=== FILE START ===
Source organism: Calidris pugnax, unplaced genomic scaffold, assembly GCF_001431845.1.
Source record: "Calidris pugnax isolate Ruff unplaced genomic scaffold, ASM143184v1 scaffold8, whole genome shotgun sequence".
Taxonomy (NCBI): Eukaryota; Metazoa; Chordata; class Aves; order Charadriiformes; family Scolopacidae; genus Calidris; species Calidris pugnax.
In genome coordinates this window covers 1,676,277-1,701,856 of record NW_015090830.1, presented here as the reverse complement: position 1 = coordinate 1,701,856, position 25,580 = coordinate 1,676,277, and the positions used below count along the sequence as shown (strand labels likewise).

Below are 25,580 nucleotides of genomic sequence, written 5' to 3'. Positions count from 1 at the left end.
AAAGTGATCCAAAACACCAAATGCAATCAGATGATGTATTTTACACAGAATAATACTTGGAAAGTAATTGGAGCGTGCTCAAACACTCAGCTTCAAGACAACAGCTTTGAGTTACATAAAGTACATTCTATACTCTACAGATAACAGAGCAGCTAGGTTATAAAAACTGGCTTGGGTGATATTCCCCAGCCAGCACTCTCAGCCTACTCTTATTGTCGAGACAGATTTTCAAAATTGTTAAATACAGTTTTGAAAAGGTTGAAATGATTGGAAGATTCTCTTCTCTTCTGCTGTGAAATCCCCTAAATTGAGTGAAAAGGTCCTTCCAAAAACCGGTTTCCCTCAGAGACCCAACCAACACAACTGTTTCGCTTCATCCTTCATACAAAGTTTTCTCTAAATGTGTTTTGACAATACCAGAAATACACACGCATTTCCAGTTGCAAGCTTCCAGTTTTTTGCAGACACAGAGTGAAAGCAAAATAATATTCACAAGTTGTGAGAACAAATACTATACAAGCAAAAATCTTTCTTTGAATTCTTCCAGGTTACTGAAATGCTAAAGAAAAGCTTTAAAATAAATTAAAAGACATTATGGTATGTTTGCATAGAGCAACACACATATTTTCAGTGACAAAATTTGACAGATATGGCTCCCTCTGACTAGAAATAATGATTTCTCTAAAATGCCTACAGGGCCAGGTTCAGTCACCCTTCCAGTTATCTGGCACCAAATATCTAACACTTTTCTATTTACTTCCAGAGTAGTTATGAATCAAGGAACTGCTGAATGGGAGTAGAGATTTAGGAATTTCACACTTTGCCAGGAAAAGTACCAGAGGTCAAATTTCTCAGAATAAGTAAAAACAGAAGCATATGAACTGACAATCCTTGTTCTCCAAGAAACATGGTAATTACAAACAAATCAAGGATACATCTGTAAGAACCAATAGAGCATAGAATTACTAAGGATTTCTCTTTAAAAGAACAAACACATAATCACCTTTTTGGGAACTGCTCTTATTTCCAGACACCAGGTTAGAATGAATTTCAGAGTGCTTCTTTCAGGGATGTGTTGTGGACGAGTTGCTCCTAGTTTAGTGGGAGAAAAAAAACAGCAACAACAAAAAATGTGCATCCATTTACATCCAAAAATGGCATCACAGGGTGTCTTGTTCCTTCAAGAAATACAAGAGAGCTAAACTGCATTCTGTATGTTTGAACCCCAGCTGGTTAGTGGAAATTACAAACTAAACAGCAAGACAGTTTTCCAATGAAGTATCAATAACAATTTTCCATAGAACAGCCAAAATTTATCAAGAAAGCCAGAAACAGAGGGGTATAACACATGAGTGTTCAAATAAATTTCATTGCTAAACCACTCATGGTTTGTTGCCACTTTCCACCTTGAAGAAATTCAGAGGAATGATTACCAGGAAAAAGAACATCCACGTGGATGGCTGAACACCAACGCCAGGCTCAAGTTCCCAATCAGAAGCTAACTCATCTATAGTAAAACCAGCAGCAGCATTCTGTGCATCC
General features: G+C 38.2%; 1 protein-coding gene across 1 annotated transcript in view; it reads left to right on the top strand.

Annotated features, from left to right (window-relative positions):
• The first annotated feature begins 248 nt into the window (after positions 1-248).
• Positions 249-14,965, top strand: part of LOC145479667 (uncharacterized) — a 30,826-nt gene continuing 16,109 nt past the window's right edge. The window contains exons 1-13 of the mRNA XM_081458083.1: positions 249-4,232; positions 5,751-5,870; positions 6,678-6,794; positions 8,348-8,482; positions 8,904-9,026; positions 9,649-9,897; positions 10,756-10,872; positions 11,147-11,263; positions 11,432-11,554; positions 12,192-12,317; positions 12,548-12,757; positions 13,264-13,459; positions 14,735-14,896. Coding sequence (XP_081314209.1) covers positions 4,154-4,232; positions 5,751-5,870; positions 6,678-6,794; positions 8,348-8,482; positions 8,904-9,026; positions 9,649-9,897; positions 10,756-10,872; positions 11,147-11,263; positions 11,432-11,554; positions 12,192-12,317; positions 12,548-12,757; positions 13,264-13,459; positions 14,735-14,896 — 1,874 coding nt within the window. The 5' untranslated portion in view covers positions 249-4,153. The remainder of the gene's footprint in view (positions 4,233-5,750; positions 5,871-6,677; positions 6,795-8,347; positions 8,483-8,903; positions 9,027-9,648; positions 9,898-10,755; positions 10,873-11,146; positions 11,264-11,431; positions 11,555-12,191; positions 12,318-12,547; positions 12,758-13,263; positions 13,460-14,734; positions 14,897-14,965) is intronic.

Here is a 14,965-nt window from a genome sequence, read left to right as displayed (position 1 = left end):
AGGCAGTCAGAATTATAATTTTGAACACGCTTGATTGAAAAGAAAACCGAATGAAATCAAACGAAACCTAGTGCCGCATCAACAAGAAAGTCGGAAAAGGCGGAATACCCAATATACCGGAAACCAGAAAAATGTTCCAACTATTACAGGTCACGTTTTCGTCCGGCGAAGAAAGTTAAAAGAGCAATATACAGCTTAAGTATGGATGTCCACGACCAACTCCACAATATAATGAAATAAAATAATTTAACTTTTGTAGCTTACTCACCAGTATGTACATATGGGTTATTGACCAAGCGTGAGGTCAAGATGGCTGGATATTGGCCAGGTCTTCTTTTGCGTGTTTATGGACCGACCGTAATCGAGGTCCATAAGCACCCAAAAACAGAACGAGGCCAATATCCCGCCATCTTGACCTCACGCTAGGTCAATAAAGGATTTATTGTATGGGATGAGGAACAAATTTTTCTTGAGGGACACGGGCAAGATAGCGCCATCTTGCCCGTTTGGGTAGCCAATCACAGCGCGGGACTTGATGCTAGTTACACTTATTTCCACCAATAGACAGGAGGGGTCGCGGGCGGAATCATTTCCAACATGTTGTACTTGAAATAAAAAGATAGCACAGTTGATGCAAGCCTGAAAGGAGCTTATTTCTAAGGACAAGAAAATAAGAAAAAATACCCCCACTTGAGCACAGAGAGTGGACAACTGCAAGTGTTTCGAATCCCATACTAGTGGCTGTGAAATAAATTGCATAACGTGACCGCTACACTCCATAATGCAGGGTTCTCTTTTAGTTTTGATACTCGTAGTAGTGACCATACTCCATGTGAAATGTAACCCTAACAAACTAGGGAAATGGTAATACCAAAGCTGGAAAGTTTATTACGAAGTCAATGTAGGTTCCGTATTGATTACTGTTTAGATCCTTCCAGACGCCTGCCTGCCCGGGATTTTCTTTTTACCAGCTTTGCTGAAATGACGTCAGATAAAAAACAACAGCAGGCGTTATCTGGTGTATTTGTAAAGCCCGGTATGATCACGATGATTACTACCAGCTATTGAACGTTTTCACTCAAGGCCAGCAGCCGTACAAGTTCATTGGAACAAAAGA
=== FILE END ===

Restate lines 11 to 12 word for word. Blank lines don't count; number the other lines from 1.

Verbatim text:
Here is a 14,965-nt window from a genome sequence, read left to right as displayed (position 1 = left end):
AGGCAGTCAGAATTATAATTTTGAACACGCTTGATTGAAAAGAAAACCGAATGAAATCAAACGAAACCTAGTGCCGCATCAACAAGAAAGTCGGAAAAGGCGGAATACCCAATATACCGGAAACCAGAAAAATGTTCCAACTATTACAGGTCACGTTTTCGTCCGGCGAAGAAAGTTAAAAGAGCAATATACAGCTTAAGTATGGATGTCCACGACCAACTCCACAATATAATGAAATAAAATAATTTAACTTTTGTAGCTTACTCACCAGTATGTACATATGGGTTATTGACCAAGCGTGAGGTCAAGATGGCTGGATATTGGCCAGGTCTTCTTTTGCGTGTTTATGGACCGACCGTAATCGAGGTCCATAAGCACCCAAAAACAGAACGAGGCCAATATCCCGCCATCTTGACCTCACGCTAGGTCAATAAAGGATTTATTGTATGGGATGAGGAACAAATTTTTCTTGAGGGACACGGGCAAGATAGCGCCATCTTGCCCGTTTGGGTAGCCAATCACAGCGCGGGACTTGATGCTAGTTACACTTATTTCCACCAATAGACAGGAGGGGTCGCGGGCGGAATCATTTCCAACATGTTGTACTTGAAATAAAAAGATAGCACAGTTGATGCAAGCCTGAAAGGAGCTTATTTCTAAGGACAAGAAAATAAGAAAAAATACCCCCACTTGAGCACAGAGAGTGGACAACTGCAAGTGTTTCGAATCCCATACTAGTGGCTGTGAAATAAATTGCATAACGTGACCGCTACACTCCATAATGCAGGGTTCTCTTTTAGTTTTGATACTCGTAGTAGTGACCATACTCCATGTGAAATGTAACCCTAACAAACTAGGGAAATGGTAATACCAAAGCTGGAAAGTTTATTACGAAGTCAATGTAGGTTCCGTATTGATTACTGTTTAGATCCTTCCAGACGCCTGCCTGCCCGGGATTTTCTTTTTACCAGCTTTGCTGAAATGACGTCAGATAAAAAACAACAGCAGGCGTTATCTGGTGTATTTGTAAAGCCCGGTATGATCACGATGATTACTACCAGCTATTGAACGTTTTCACTCAAGGCCAGCAGCCGTACAAGTTCATTGGAACAAAAGA